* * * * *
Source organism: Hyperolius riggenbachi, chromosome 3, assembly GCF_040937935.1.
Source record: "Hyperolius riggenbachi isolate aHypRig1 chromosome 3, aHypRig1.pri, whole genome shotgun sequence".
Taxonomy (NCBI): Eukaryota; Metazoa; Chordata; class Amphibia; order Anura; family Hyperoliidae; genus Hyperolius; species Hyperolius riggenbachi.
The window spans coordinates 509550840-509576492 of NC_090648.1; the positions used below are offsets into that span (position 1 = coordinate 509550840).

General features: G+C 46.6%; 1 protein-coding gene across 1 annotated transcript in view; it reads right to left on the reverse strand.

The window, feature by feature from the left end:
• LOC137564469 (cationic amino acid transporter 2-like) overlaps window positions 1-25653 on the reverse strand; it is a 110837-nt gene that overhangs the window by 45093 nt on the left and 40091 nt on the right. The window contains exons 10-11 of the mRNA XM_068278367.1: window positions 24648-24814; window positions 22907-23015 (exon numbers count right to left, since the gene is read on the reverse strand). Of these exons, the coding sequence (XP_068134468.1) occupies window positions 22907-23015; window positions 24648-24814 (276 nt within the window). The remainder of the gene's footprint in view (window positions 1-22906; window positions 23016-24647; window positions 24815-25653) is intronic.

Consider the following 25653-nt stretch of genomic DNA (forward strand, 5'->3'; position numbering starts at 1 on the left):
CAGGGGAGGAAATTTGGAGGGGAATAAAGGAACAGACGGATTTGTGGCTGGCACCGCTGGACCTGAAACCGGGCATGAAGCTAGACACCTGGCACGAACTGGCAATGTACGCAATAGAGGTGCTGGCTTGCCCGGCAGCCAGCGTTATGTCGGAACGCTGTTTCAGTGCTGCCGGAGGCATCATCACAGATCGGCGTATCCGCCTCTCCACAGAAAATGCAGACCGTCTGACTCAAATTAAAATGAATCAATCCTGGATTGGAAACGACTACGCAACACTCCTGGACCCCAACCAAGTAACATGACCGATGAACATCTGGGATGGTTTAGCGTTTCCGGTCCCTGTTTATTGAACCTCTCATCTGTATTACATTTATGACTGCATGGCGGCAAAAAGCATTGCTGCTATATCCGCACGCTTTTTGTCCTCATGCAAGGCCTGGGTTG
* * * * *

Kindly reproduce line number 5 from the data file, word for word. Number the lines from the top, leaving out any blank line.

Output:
General features: G+C 46.6%; 1 protein-coding gene across 1 annotated transcript in view; it reads right to left on the reverse strand.